Q: One of the features of your online audition system is that anyone can enter their artwork at anytime, and they will receive feedback on their entries from both you and the other judges. What has the response been so far to this approach?
Taniguchi: We started the online audition system last April and we have steadily been receiving entries ever since. There are a number of websites where amateur artists can register and present their work to the public, but we are probably one of the very few sites that gives feedback to every eligible entry we receive. It is a time-consuming process, but it is also our way of showing our sincerity to serious artists regarding the audition process.
Q: What is the merit of working in Osaka?
Taniguchi: Since Tokyo is such a large city, effective media outlets are rather limited for artists. Furthermore, there is no real established system by which unknown artists can be discovered and nurtured. On the other hand, in Osaka it is not very difficult to reach out to young people via the radio, while also being able to raise the scale of promotions to something more than a mere "local area-only" event. One of the amusing things about Osaka is that its size is just right to allow you to be able to do anything.
Another thing that I really like about Osaka is that people appreciate the intrinsic value of something. They are not afraid to call something good, even if it is largely unknown. I think Osaka folks have an eye that allows them to appreciate what is really good. I also think the city has a very positive attitude about fostering and supporting new artists.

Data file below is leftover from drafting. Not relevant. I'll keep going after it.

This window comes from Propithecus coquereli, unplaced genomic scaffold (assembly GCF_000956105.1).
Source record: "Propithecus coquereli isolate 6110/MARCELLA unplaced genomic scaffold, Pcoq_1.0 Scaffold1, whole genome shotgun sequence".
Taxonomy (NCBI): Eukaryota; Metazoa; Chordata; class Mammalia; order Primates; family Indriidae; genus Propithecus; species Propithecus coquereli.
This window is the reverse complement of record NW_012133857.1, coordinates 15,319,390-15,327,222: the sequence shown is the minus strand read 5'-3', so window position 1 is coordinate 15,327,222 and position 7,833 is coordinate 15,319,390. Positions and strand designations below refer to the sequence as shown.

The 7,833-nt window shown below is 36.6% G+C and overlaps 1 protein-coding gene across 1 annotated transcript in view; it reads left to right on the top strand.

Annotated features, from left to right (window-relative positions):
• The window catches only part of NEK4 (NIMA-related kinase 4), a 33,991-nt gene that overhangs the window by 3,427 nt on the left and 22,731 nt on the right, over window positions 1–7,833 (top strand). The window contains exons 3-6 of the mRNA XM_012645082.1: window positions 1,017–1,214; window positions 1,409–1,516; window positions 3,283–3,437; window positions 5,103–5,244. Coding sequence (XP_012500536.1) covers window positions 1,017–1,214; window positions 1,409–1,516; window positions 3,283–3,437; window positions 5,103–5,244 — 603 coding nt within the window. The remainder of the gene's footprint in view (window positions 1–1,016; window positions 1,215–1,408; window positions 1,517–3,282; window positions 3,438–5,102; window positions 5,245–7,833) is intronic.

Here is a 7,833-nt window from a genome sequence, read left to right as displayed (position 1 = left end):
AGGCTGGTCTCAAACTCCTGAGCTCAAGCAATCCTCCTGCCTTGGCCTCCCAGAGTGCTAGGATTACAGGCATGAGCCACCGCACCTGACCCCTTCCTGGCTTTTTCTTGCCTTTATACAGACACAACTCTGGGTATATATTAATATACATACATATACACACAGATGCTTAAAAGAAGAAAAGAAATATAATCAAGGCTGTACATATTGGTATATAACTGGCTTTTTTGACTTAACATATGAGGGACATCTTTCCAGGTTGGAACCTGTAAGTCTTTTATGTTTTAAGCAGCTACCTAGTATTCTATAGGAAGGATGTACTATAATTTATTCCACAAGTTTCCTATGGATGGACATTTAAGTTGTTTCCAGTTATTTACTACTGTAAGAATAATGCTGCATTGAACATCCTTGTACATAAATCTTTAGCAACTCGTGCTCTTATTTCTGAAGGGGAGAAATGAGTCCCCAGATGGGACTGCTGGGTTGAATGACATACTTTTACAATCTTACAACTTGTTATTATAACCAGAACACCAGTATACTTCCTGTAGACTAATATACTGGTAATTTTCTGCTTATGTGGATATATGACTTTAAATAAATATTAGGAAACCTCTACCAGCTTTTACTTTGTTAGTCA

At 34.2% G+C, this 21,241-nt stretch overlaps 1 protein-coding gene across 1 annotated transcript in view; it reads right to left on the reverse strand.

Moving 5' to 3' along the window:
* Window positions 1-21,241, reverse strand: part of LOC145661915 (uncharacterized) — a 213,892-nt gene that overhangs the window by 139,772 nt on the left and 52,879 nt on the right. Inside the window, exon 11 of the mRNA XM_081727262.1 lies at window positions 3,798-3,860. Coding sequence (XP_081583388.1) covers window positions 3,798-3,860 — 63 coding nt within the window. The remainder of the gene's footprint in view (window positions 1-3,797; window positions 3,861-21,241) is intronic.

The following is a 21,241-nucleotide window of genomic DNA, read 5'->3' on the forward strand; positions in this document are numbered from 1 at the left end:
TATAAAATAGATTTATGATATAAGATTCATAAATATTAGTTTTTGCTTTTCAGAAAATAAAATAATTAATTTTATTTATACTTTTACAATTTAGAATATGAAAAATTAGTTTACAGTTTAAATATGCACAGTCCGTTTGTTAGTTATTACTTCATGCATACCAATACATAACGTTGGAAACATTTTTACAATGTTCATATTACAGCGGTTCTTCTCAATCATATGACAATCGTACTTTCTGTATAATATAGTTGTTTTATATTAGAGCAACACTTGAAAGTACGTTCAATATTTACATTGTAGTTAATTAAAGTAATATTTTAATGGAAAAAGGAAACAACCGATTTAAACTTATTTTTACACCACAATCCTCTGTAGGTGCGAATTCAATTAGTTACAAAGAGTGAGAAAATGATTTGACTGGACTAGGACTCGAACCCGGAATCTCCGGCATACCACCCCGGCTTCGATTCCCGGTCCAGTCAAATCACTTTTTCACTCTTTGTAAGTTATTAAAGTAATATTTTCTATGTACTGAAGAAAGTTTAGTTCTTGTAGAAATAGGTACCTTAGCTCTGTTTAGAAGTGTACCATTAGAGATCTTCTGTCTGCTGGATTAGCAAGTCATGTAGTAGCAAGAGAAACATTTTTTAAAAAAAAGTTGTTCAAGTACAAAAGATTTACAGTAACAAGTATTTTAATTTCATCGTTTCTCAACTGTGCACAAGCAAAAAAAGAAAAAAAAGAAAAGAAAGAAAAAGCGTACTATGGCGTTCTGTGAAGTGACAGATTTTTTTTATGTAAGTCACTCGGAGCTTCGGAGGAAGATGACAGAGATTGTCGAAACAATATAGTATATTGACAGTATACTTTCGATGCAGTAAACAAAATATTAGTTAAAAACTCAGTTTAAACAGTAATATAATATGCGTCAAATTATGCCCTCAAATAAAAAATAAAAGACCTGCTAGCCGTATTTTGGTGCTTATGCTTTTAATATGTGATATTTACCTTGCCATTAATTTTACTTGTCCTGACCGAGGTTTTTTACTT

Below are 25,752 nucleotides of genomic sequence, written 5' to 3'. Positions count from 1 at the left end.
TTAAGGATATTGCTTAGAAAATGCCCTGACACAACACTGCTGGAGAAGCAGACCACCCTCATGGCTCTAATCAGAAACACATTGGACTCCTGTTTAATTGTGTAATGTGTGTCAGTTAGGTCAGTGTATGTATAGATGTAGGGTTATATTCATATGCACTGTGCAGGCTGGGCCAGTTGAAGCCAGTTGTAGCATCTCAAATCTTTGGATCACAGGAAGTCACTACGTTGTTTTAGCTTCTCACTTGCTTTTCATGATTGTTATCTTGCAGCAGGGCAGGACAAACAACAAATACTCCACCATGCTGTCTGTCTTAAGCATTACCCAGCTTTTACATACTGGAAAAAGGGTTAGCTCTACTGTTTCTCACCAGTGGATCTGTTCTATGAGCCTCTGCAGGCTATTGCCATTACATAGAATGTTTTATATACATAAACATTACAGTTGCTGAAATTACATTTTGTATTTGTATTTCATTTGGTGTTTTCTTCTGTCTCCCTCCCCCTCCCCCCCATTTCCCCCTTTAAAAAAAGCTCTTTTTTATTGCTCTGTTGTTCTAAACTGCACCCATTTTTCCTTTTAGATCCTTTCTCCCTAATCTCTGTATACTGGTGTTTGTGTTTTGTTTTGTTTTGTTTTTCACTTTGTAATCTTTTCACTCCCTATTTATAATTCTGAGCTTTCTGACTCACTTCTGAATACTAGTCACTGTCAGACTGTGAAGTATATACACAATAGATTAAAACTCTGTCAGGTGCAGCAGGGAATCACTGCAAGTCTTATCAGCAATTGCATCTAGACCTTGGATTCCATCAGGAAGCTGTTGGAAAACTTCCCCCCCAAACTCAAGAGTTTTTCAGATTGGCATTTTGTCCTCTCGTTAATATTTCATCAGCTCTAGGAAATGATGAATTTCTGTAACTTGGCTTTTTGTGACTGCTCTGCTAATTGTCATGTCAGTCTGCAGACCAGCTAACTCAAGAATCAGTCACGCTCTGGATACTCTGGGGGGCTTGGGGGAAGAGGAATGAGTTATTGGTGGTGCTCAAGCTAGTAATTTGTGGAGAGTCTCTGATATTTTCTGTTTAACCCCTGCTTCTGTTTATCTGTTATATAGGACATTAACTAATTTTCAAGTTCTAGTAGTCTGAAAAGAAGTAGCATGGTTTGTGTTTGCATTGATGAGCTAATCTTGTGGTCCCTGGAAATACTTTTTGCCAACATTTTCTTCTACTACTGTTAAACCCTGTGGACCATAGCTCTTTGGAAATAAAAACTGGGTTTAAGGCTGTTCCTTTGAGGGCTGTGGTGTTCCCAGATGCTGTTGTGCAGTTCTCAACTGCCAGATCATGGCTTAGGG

Q: What are your future goals?
Taniguchi: Up until now, most of the artists we have supported have been illustrators, but some of them are now showing potential vis-à-vis becoming successful contemporary artists. Others who have completed collaborative projects with major companies have made a successful transition to the next stage of their careers. Our current goal is to create an environment where our artists can encourage and learn from each other, thus improving themselves and their colleagues.
Kenji Kitazawa’s work for "Canvas@Sony," a collaborative project that uses the 36-meter-high wall of the Ginza Sony Building as its canvas.
With its firm belief that name recognition is not the only measure by which the quality of art is determined, the digmeout project continues to seek new talent, supporting such talent through the creation of new opportunities. The project's innovative style, along with the passion of Osaka and its residents, will be a locus in which new and distinctive art is created, such being subsequently disseminated worldwide.